Ever wonder how Google has been able to coordinate its data centers from all over the world? Well, they found a way to take control of time. Yes, time. And they did so by building the world's first truly global database: Spanner. This system has given Google a way to store information in dozens of data centers, across millions of machines, spanning multiple continents, and it now underpins most of Google's services, including AdWords (the company's primary moneymaker), Gmail, Google Photos, and the Google Play store.
Through Spanner, Google's engineers have taken control of time in a way never done before. Prior to such a system, communication across servers and data centers took time. Having multiple databases meant information could vary from one machine to another. A transaction at one data center wouldn't show up at one across the globe as soon as it took place — it needed time. For the services that Google provides, this variance wasn't an option — they needed a way to make sure that actions and information lined up across the globe.
To solve this problem, Google's engineers developed a unique timekeeping technology called TrueTime. The engineers equipped all of Google's data centers with GPS receivers and atomic clocks, and each center would shuttle its time readings to a master server. Those servers would constantly trade their readings with other servers to produce a common time for all data centers. “This gives you faster-than-light coordination between two places,” Peter Mattis, a former Google engineer, explained to Wired.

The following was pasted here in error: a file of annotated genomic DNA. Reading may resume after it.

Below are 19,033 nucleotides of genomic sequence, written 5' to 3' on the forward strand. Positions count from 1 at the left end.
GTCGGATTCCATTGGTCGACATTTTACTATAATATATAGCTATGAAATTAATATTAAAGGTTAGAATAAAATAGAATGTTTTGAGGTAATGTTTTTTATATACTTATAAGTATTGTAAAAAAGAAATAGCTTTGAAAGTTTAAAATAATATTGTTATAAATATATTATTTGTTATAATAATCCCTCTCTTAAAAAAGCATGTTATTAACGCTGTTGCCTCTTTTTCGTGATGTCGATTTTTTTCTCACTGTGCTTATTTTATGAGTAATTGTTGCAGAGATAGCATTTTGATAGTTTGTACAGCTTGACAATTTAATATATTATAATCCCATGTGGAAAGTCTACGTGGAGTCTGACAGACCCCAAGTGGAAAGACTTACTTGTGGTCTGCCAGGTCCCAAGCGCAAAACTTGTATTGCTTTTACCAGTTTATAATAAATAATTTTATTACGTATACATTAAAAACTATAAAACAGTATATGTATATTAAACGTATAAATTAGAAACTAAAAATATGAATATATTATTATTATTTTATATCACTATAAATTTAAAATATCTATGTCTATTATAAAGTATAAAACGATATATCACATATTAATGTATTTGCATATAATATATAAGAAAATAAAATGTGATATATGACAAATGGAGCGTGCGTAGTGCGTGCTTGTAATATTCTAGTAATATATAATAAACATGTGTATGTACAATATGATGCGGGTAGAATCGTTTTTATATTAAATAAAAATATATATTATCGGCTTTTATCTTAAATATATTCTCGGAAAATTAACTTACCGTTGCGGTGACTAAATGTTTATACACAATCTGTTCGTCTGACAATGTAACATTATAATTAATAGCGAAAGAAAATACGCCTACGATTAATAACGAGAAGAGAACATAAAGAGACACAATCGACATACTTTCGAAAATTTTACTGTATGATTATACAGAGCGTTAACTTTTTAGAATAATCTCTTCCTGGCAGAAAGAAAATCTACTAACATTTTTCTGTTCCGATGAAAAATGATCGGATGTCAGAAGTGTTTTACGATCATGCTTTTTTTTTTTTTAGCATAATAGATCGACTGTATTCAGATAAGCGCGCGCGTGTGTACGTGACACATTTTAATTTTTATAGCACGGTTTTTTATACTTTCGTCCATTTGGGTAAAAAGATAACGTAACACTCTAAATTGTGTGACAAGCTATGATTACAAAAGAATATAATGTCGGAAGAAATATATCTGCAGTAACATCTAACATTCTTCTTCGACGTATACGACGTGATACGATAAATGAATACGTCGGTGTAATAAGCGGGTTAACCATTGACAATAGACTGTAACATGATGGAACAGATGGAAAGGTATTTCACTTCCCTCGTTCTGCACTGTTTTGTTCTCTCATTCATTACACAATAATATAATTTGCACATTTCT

TrueTime is just one aspect of Spanner, the power of which is unprecedented and seems to defy logic. Through this system, Google can implement changes in one part of its database without contradicting information on the other side of the planet. Spanner also replicates data readily and reliably across multiple data centers and multiple parts of the world, as well as allows for the retrieval of data should one data center fail.
Now, Google want to make this amazing technology available to customers.
Highly Available and Reliable
Spanner is truly essential for a company like Google, and no one else in the tech world, not Microsoft, Apple, or Amazon, has anything quite like it. Google wants to leverage its position by offering its Spanner tech to customers in the cloud computing market. The result? Cloud Spanner, a version of their unique database that is on the cloud.
“If you are struggling with the scale of your transactional database — you will go to a shared database, or NoSQL,” Google’s Deepti Srivastava told TechCrunch. “If you’re at that stage where you have to make those trade-offs, Spanner is the way to go. You are already doing work to use one of those systems. We try to make that trade-off as simple as possible.”
Some worry that very few companies actually have database needs similar to Google's, so Cloud Spanner might not have that big of a market. Plus, Cloud Spanner won't be free, with a starting price of $0.90 per node per hour (including replication) and $0.30 per GB of storage per month. But Spanner is powerful, and it is unique. “If they offer it, people will want it, and people will use it,” Peter Bailis, an assistant professor of computer science at Stanford University, told Wired.
Google is already in talks with large financial institutions for possible Cloud Spanner adoption, and while there are few truly global businesses like Google, the company hopes that Cloud Spanner could help smaller businesses expand later on.